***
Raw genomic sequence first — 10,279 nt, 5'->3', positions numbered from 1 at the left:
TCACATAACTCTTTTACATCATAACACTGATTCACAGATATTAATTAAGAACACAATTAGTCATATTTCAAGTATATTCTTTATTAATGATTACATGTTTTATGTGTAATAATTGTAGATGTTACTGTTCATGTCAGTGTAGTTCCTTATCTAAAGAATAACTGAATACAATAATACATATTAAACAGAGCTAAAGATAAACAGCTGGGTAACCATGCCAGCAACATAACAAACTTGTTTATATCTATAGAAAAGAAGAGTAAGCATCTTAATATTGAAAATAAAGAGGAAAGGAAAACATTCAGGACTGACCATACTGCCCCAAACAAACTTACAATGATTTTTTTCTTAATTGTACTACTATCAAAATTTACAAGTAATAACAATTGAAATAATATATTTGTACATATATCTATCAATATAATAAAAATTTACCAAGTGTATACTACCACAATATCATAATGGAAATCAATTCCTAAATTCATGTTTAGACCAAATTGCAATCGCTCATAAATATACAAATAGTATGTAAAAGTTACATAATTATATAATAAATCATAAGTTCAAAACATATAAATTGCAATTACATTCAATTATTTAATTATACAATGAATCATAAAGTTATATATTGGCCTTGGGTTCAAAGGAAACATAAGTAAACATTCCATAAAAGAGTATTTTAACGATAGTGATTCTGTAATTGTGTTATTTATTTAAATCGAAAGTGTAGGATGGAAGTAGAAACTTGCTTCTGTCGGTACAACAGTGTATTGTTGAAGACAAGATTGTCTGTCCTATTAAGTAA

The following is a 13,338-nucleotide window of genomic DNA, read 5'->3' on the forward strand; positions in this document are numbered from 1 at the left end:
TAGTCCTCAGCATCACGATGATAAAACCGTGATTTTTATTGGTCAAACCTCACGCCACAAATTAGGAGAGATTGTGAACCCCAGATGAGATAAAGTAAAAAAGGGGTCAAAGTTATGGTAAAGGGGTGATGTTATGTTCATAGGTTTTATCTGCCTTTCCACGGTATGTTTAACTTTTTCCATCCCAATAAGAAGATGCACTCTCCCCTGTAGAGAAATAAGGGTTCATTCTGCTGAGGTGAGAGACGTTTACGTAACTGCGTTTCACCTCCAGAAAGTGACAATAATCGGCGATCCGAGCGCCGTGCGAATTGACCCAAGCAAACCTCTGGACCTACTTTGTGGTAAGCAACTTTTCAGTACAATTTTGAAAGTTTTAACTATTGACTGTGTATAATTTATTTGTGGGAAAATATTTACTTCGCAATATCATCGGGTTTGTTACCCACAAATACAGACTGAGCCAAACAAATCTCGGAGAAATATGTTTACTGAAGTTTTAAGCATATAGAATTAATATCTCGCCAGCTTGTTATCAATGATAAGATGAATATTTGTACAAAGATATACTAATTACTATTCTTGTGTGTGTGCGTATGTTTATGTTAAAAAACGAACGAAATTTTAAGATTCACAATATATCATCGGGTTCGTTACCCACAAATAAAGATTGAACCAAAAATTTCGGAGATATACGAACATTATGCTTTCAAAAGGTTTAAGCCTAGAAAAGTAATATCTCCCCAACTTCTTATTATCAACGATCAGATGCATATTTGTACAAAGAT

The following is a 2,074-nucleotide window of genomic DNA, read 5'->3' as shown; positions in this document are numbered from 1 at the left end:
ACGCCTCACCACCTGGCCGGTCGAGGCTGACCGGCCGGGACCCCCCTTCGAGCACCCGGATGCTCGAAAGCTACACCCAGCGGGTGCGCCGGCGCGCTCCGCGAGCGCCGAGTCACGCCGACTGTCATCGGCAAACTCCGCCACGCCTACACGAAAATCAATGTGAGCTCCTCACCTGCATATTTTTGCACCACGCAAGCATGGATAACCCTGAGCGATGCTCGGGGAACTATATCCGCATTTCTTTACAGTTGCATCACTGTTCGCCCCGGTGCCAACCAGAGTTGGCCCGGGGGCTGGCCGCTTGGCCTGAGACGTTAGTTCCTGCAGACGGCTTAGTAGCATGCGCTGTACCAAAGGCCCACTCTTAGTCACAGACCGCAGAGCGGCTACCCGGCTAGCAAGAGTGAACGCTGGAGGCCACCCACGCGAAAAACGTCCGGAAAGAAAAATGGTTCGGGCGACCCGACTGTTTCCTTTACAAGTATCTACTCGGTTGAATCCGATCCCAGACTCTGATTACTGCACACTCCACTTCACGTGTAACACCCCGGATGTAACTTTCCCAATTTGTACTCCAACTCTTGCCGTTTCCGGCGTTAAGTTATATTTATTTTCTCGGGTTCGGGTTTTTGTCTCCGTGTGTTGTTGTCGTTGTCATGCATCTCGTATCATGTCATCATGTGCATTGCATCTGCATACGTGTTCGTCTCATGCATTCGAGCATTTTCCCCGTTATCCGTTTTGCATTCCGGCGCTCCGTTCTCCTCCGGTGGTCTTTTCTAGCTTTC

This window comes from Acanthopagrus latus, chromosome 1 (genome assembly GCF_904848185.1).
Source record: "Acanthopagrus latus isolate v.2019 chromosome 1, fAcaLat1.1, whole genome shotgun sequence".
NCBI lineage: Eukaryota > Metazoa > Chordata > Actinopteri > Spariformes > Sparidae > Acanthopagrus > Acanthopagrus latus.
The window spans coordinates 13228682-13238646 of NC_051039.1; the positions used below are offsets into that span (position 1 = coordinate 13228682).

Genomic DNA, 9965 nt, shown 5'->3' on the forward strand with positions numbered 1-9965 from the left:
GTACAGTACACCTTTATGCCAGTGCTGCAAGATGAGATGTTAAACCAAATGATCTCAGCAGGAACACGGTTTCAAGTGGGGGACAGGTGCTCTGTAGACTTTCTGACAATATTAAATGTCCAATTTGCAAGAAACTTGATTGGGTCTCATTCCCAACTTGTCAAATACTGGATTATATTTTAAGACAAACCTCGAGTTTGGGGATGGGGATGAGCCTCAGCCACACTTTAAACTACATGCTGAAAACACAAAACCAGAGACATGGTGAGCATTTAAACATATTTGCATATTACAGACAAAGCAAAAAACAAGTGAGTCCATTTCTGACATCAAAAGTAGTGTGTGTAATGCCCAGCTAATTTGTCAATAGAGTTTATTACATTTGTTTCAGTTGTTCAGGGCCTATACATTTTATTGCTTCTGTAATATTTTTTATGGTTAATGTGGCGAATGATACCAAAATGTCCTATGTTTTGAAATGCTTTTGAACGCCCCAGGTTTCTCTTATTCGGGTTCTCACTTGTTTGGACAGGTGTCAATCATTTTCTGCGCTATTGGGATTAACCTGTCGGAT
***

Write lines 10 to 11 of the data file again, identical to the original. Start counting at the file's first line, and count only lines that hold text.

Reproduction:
The window spans coordinates 13228682-13238646 of NC_051039.1; the positions used below are offsets into that span (position 1 = coordinate 13228682).

Genomic DNA, 9965 nt, shown 5'->3' on the forward strand with positions numbered 1-9965 from the left: